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Thread: South East Asia: Part I of IV

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    Default South East Asia: Part I of IV

    South East Asia Part I of IV

    Slight delay in posting this - I had lost the file containing all the below text and images that I had uploaded...until the other day!

    In summary the trip followed a clock-wise movement from Bangkok in Thailand, up to Chang Mai in the north, eastward to Laos. We then travelled down the Mekong to Luang Prabang, Vang Vieng and eventually the border with Cambodia. Inside Cambodia, we went to Siem Reap, Angkor Wat, Sihanoukville, Phnom Penh and Choeung Ek before making our way back to Bangkok.

    A rough outline of the route can be found on Google Maps here: http://maps.google.com/maps?msid=206...151.083984&z=4

    To ease everyone's broadband, I've slimmed the photo series into a handful across four threads;

    South East Asia: Part I of IV
    - Bangkok
    - Chiang Mai
    - Thai/Laotian Border

    South East Asia: Part II of IV
    - Mekong River Cruise
    - Luang Prabang
    - Vang Vieng
    - Vientiane & Escape From Laos

    South East Asia: Part III of IV
    - Siem Reap
    - Angkor Wat & Angkor Thom

    South East Asia: Part IV of IV
    - Sihanoukville
    - Phnom Penh, S-21 & Choeung Ek (The Killing Fields)
    - Bangkok and home


    The first part of the journey involved flying from London Gatwick to Dubai with Emirates. We had a long stop-over and decided to venture into urban Dubai which doesn't require a visa for most Europeans/Americans.

    Amongst Dubai's repressive and unrelenting heat I didn't manage to get many shots and Deira City where we stayed wasn't exactly a bundle of fun. We were unable to venture down to the scraper district along Sheikh Zayed Rd, which is quite some distance from the historic core, principally due to the lack of knowledge of our taxi driver. The only good shots I managed to take were in Deira City and that isn't exactly photogenic.




    BANGKOK

    Bangkok has been covered by a lot of people (for good and bad reasons) so our stay was brief. Bangkok can be summarised in two words: oppressive concrete - the city is littered with horrific elevated motorways and railways that carve through the urban fabric. The place is also exceptionally dirty, even for Asian metropolis-standards, with sub-standard transport infrastructure (although an airport express line was under construction at the time of our visit and there are plans to expand the system) that makes getting around the city slow and tiresome. The city also lacks the architectural mish-mash that Tokyo throws around in hefty doses.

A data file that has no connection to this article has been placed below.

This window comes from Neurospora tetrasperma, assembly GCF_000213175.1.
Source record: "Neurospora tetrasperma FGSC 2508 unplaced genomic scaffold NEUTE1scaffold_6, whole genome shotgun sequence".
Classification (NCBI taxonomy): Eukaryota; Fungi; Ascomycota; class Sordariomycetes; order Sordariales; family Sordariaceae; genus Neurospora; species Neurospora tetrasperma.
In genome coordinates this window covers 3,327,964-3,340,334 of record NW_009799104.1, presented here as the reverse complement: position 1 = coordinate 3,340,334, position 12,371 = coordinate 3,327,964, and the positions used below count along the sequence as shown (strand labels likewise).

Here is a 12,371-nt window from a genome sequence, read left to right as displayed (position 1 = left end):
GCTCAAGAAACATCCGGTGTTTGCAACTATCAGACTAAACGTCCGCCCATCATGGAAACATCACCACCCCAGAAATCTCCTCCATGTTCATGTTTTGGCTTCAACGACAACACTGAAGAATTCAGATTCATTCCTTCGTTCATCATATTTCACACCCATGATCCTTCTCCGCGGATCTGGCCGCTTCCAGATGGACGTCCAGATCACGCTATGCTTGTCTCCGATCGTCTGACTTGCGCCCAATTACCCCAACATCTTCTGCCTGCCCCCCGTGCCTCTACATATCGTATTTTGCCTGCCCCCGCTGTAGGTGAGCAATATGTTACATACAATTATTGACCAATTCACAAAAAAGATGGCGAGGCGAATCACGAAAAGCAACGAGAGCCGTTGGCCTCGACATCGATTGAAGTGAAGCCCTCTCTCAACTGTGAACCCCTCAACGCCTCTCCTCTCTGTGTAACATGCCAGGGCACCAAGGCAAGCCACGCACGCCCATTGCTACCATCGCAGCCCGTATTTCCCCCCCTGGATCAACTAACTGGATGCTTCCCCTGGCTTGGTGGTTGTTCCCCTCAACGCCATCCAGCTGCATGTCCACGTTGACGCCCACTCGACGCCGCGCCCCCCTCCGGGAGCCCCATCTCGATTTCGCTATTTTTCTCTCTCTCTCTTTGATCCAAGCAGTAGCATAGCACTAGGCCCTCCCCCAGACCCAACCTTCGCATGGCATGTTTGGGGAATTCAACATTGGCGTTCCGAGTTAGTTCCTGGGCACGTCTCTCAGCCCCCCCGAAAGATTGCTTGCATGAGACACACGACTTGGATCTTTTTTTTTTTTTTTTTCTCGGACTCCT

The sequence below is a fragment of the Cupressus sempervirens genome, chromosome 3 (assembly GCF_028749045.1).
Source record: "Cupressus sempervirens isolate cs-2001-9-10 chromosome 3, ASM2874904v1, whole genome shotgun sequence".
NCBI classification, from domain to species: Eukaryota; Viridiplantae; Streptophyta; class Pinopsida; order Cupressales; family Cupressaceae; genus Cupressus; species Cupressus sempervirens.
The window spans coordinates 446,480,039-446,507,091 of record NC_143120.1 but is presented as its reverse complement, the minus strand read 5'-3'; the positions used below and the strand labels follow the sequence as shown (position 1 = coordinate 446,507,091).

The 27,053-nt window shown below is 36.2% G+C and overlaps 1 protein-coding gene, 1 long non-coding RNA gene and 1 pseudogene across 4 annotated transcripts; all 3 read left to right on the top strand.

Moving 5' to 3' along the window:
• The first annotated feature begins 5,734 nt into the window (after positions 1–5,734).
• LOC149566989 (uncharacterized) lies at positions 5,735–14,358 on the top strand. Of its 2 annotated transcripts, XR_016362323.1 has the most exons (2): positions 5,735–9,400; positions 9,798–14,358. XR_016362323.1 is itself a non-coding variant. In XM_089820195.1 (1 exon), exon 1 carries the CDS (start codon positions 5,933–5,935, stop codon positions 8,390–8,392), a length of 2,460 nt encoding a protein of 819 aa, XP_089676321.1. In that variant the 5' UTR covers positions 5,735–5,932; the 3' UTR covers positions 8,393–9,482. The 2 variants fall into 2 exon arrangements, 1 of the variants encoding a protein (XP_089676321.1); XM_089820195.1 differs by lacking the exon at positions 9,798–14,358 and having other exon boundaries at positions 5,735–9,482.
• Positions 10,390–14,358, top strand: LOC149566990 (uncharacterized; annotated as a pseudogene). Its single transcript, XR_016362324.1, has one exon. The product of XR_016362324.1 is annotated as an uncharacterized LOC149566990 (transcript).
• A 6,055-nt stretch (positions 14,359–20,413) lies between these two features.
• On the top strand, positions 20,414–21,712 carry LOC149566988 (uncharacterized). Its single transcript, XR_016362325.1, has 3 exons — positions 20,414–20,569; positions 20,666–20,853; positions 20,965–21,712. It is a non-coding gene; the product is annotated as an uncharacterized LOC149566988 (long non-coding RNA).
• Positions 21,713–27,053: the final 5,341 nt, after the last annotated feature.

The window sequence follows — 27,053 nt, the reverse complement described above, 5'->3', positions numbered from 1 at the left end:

Sunset Street


    Street food


    More food, this time at a water park to the east of the city - one of the largest water parks in the world, and we were the only people there.




    Durian Fruit. The British naturalist Russell Wallace back in 1856 recommended anyone to go to the 'east' just to experience a fresh durian fruit, it has a unique odour.





    CHIANG MAI

    Leaving Bangkok, we made the 750km trip north by bus to the northern city of Chiang Mai. Originally founded back in the 13th century, Chiang Mai is a city located just 100km from the border with Burma and is dominated by various religious sites (300+ wats) canals and old city walls. The city is more laid back, lacking the noise, neon and other unsavoury nightlife of Bangkok.

    Asleep on the job




















    Bio salad and strictly Italian!




    Took an opportunity to cook at a Thai Cooking School, some results....






    Downpours are sudden. As with most of SE Asia, you can get torrential downpours that last two minutes, and then burning bright sunlight for the rest of the day.




    One of the old canals that ring the city.


    Insulting the monarchy is a serious crime in Thailand, even foreigners have been known to be chucked in jail for lengthy terms.





    THAI/LAOTIAN BORDER

    Leaving Chiang Mai, our next destination was a ride north-eastwards towards the border with Laos. To get to Laos, you have to cross the Mekong river to Huay Xai - one of the most remote areas of SE Asia.

    You can't cross the Mekong at night (unless you want to get killed by trees floating down the monsoon river in the pitch black), so accommodation is on hand for travellers to stay the night. Probably the best accommodation of the trip.




    Unorthodox border crossing.


    Huay Xai - tuk tuk trip to get further down the Mekong for a river trip towards Luang Prabang.




    South East Asia Series
    South East Asia: Part II of IV http://wirednewyork.com/forum/showthread.php?t=24976
    South East Asia: Part III of IV http://wirednewyork.com/forum/showthread.php?t=24977
    South East Asia: Part IV of IV http://wirednewyork.com/forum/showthread.php?t=24978
    Last edited by nick-taylor; July 25th, 2011 at 07:07 AM.

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